The Kettle Creek watershed is hourglass in shape and drains 520 square kilometers of land in the heart of the Carolinian Zone on the north shore of Lake Erie at Port Stanley. Kettle Creek drops approximately 141 metres over its 80 kilometre length. This steep drop in elevation can cause flash flooding, fluctuating base flows and a high degree of erosion. The main branch of Kettle Creek originates at Lake Whittaker, an 11 hectare spring-fed kettle lake. The watershed is comprised of three subwatersheds: Dodd Creek, Upper Kettle Creek, and Lower Kettle Creek.
There are seven member municipalities associated with the Kettle Creek watershed: Central Elgin, London, Malahide, Middlesex Centre, St. Thomas, Southwold and Thames Centre.
A watershed or drainage basin is an area of land that drains into a river or a lake. The boundary of a watershed is based on the elevation (natural contours) of a landscape. A drop of water that lands anywhere inside this boundary will eventually end up draining into Kettle Creek before emptying into Lake Erie. This determination of boundaries is based on the natural shape of the land and therefore the watershed can fall across many municipal boundaries.
Across Canada, the winter began early with a polar vortex that unleashed frigid air, cold wind chills, and record breaking temperatures across the country. Despite a cold La Niña at the start of the year, temperatures across Canada were 0.04°C above the baseline average. Overall, 2018 was the fourth-warmest year observed since nationwide recording began 135 years ago.
A January thaw prompted Kettle Creek Conservation Authority (KCCA) to issue its first flood warning on January 12, 2018. The watershed received an average of 40mm of rain over two days that combined with melting snowpack and double digit temperatures caused a major runoff and flooding event. There was also significant ice in the system. To help prevent an ice jam, the Municipality of Central Elgin brought in heavy equipment to help break up the ice. A second flood warning was issued on February 20, 2018, following three consecutive days of mild temperatures and 45.5-67.25mm of rain.
Flood prone areas throughout the watershed experienced high water levels and flooding. The main concern was ice jamming in the Village of Port Stanley where water could back up quickly with little notice. Staff provided constant on-the-ground field observations to the Municipality of Central Elgin as the ice jam moved through Port Stanley.
In June, a comprehensive inspection of the Dalewood Dam was completed by WATECH Services. The inspection concluded that the dam is generally in good condition with some areas of deterioration noted. In November 2018, new stone protection was installed along the upstream embankment to prevent further erosion.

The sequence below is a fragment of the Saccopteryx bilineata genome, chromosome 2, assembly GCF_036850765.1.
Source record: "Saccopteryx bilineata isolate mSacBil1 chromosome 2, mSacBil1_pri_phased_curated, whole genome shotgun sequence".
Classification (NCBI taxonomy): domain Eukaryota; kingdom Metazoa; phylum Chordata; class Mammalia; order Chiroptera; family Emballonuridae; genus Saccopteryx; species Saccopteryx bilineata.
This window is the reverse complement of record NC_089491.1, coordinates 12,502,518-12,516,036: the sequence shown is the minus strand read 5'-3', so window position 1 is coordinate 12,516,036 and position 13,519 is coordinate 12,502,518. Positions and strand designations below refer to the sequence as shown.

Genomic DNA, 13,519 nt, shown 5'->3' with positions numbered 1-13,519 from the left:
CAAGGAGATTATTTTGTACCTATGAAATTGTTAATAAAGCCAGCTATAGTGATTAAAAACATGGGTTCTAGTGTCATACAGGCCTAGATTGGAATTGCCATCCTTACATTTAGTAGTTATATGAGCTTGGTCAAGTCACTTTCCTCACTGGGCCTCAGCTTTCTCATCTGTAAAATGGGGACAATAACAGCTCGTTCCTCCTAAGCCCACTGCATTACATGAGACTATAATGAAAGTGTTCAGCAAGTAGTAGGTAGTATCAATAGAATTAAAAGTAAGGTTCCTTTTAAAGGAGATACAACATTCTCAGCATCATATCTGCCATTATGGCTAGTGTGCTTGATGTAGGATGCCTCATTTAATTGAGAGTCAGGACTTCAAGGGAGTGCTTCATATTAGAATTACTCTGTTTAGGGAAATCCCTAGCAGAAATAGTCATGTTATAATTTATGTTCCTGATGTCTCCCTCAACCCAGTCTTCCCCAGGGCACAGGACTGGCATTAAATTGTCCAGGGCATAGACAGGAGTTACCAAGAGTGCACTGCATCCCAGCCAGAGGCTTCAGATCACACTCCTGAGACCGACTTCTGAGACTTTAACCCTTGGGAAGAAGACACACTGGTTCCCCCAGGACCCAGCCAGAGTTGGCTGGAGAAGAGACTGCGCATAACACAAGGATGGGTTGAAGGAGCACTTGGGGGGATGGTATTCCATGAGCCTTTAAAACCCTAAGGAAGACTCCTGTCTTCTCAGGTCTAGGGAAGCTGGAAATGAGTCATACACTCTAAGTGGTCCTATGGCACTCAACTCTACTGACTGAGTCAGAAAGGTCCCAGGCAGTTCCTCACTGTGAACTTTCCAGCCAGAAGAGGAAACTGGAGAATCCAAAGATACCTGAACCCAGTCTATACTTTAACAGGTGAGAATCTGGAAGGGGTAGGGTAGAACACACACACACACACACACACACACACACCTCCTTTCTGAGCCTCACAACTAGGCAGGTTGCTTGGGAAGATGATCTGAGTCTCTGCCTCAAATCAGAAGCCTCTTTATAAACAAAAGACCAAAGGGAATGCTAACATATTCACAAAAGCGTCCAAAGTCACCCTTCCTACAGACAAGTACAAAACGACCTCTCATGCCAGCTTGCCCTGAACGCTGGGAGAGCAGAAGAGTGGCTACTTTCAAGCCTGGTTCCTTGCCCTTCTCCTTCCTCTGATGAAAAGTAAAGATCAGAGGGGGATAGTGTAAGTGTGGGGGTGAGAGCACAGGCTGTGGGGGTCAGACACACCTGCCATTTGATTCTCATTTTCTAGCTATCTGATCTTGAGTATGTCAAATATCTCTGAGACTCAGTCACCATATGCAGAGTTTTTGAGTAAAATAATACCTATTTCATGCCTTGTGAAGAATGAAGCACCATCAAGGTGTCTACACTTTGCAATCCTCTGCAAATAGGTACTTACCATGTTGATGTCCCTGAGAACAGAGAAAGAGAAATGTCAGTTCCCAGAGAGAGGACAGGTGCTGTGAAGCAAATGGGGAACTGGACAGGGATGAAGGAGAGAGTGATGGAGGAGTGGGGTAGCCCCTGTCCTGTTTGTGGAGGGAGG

On March 22, 2018 Conservation Authorities (CAs) across Ontario released updated Watershed Report Cards (WRC). Watershed Report Cards are used by CAs as a means of reporting on watershed health through the use of environmental indicators. The report card allows CAs and partners to monitor changes to watershed health and better target programs to the issues identified in the watershed.
WRCs use environmental health indicators divided into three resource categories: surface water quality, forest conditions and groundwater quality. These categories relate to two key Conservation Authority business functions: protecting and enhancing water quality, and preserving and managing natural areas. KCCA also includes a fourth category: wetland cover.
Nutrient loading of phosphorus is a key factor contributing to the D grade for surface water quality in the Kettle Creek watershed. In the last five years, 97.9 percent of the phosphorus samples collected have exceeded the Provincial Water Quality Objective of 0.02 mg/L. High levels of phosphorus can contribute to harmful algae blooms, low oxygen conditions and overall habitat loss and degradation.
Environment Canada recommends 30 percent forest cover in a watershed to support wildlife species. The current forest cover in the Kettle Creek watershed is 14 percent with grades ranging from D to C depending on the subwatershed. Based on 2015 aerial photography, the watershed is losing 7.32 hectares of forest per year.
Fortunately, KCCA’s tree planting program is offsetting the negative rate of change, which is indicative of how critical planting 50,000 trees a year is to the watershed.
Groundwater is the water found beneath the earth’s surface in layers called aquifers. Within the Kettle Creek watershed, groundwater quality is an A grade. Nitrate and chloride concentrations are better than the drinking water guidelines in all monitored wells.
Environment Canada recommends 10 percent wetland cover in a watershed to support wildlife species. Within the Kettle Creek watershed, wetland coverage is only 1.34 percent, giving the watershed an F grade. The Dodd Creek subwatershed has the lowest wetland cover with less than half a percent, making it an area of priority for restoration and wetland creation.
Since the release of the last Watershed Report Card in 2013, the Kettle Creek watershed has maintained a C grade overall meaning the health of the watershed remains fair. To address the issues highlighted in the Watershed Report Card, KCCA is working with local, provincial, and federal government agencies, community organizations and local landowners to improve the environmental conditions of the watershed. Ontario’s Conservation Authorities report on watershed conditions every five years. To learn more about Ontario’s Watershed Checkup, and compare KCCA’s results with the rest of Ontario, please visit: www.watershedcheckup.ca.
In June, KCCA partnered with the Thames Valley District School Board and local artists to facilitate an art focused conference on the shores of Lake Erie in Port Stanley for 50 St. Thomas high school art students. This event allowed students to connect with their local environment and use nature to inspire their artwork. Students learned about and used a variety of mediums including photography, lino printing and watercolour to create a collaborative art piece that pairs nature and art. This event was showcased at the AD Latornell Conservation Symposium in November.
With funding from Ontario’s Healthy Kids Community Challenge, staff led eight outdoor education programs for children attending the Early Learning Centre and City of St. Thomas summer camps. Each program had a different theme and included outdoor activities such as birdwatching, hiking and exploring Dalewood Conservation Area.